When was the last time you planned a backpacking trip without a computer, phone, or GPS unit? Think hard. Unless you’re a dedicated old-schooler, it probably wasn’t recently.
If your map skills are rusty, it’s time to brush up. Maps and compasses are the best backups to your navigation system (no battery or cell service required), and will give you an understanding of the ground you’re hiking on that you just can’t get following a gadget. More importantly: Doing it the way hikers did it 50 years ago gives you more trail cred.
Topographic maps are ideal for backpackers. They’re different from other maps because they outline the three-dimensional landscape: its contours, elevations, topographic features, bodies of water, vegetation, and more.
Why do I need a topo map?
Simplified trail maps—such as the JPEG images you might find on a national park’s website—don’t always include all the information you need for complete navigation. There’s no elevation data, no magnetic declination, and not as many symbols. If you get lost, these trail maps won’t help you find your way out. A topographic map offers a wealth of orienteering information, too. It not only shows elevation and distance, but also human-made structures and changes in vegetation. There’s enough information on a topo map to plan an entire trip in advance and also find your bearings in a pinch.
Anatomy of a Topo Map
The thin brown lines snaking around a topographic map are contour lines. All points along the same contour line are at the same elevation above sea level. Think of a contour line as a closed loop: By following a contour line on the ground, you would travel neither uphill nor downhill, eventually ending up back at your starting point. When you hike, you’re passing through the contour lines, not staying along one as if it were a trail. Check your map’s legend for the contour interval, which tells you how many vertical feet apart they are from one another (usually 40 feet).
Contour lines allow you to infer general terrain characteristics from their patterns. Here’s what you can expect to see on a topographic map:
A. Steep terrain
Crowded sections of contour lines
B. Gradual terrain
Spacious sections of contour lines
Black, dashed line
V-shaped contour lines “point” to lower elevations.
Super concentrated lines
G. Dirt road
Black, dashed double-line
V-shaped contour lines “point” toward higher elevations
I. Railroad tracks
Solid black line with hatch marks
Solid blue line
Single blue hatch intersecting a stream
Contour line forms a small circle.
Contour Lines vs. Reality
As reliable as a topographic map might be, it can’t reveal every detail of the terrain. A 20-foot-high cliff or a 30-foot deep ditch could exist between two 40-foot contour lines, and you wouldn’t know it because it won’t be indicated on the map in any way. Because contour lines are measured in regular intervals, you can find a wide elevation variation in the terrain between two contour lines.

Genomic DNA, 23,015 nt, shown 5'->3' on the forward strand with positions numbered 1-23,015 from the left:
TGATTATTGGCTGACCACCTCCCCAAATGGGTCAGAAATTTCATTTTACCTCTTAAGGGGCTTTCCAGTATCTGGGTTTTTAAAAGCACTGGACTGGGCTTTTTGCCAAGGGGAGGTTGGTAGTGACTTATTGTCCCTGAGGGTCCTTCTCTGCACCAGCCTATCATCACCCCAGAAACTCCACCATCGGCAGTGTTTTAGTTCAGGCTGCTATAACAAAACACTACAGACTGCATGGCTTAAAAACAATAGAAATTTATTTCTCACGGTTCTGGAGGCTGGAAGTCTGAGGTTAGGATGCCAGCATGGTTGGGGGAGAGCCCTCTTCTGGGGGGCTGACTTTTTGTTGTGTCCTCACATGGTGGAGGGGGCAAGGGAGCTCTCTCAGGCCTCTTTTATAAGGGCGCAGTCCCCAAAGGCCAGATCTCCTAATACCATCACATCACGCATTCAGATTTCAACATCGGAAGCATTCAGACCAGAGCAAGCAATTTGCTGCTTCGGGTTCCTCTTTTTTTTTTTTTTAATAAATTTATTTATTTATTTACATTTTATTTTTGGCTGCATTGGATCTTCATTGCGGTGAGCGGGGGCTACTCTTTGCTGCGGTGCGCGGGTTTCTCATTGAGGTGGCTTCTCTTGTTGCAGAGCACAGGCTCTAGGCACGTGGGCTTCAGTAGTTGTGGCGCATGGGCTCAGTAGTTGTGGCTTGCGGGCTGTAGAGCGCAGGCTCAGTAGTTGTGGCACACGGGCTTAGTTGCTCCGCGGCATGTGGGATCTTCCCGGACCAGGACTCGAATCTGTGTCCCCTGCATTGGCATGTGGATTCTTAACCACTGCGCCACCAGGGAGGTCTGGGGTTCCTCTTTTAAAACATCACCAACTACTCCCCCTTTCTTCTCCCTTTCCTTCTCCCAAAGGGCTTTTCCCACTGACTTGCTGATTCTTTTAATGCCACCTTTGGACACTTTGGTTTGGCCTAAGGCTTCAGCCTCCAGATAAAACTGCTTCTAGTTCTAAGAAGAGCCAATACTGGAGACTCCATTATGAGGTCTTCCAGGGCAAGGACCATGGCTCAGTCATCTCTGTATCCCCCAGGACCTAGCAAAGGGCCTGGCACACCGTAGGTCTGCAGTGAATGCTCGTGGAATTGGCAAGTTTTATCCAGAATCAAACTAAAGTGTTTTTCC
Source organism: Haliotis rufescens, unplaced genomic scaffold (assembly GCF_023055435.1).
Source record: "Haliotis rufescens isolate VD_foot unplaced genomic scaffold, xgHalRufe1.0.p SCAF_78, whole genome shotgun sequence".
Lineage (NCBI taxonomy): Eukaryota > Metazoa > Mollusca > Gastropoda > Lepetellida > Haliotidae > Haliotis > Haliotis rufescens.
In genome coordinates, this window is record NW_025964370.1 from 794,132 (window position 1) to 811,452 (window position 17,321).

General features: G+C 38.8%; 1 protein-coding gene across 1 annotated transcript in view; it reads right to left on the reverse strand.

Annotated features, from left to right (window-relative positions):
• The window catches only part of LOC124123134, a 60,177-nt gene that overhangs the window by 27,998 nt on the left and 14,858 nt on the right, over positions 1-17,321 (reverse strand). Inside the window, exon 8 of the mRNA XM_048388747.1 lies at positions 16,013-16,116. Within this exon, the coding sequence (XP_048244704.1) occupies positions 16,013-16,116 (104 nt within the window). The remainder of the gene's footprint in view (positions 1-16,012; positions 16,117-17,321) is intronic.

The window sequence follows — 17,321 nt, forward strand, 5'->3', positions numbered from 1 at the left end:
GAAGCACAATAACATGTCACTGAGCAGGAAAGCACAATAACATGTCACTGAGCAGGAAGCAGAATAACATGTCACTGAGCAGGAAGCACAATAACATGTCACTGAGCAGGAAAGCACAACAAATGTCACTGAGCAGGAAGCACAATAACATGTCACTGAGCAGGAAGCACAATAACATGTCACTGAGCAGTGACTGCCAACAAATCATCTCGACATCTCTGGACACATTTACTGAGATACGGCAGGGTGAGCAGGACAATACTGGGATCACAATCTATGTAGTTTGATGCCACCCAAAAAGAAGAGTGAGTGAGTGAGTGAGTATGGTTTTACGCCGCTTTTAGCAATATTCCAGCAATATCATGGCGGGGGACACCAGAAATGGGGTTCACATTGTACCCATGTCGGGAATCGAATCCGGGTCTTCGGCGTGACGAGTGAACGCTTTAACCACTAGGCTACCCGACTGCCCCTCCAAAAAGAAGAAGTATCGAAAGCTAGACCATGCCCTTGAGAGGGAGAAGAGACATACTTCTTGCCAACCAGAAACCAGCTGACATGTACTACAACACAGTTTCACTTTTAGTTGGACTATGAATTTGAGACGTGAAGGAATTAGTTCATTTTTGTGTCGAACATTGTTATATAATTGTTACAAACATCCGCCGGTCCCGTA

A route that climbs up a gentle creek to the ridgetop might look ideal on the map only to be an impassable tangle of downed trees left by a winter storm when you try to hike it. Flexibility, then, is the key navigation with any map.
Index and Interval Lines
You’ll notice both thin and thick contour lines on a topo map, and every fifth line is thicker than the others. Those thick contour lines are called index lines. At some point along an index line, you can see a label revealing the elevation. A line marked “6500,” for example, means that point on the map is 6,500 feet above sea level.
The thinner, unmarked contour lines between the index lines are called interval lines. Use the elevation marked on index lines to calculate the elevation of interval lines. On a map with a 40-foot contour interval, the interval line to the inside of the index line would be at 6,540 feet above sea level. The interval line to the outside of the index line would indicate 6,460 feet above sea level.
Colors on a Topo Map
Red: Overprinted on significant primary and secondary roads. Also used to denote surveying features that belong to the U.S. Public Land Survey.
Black: Manmade or cultural features.
Blue: Water-related features.
Brown: Contour lines and elevation numbers.
Green: Vegetation features. Generally, darker colors mean denser vegetation, and lighter areas indicate thin vegetation or even open terrain.
White: Sparse or no vegetation. Basically, it indicates any landscape feature except for trees or water, including desert, grass, sand, rocks, boulders, and so on.
Purple: Revisions that have been made to a map using aerial photos. The USGS no longer does this, but existing maps might have purple revisions.
Scale is the relative distance of the map to real life. The scale is in the map legend and usually shows the ratio of map inches to real ground inches. For example, a scale of 1:25,000 means that 1 inch on the map is the equivalent of 25,000 inches—or just under 0.4 miles—in reality. (This is the scale used by most USGS topo maps.) The first number, map inches, is always 1.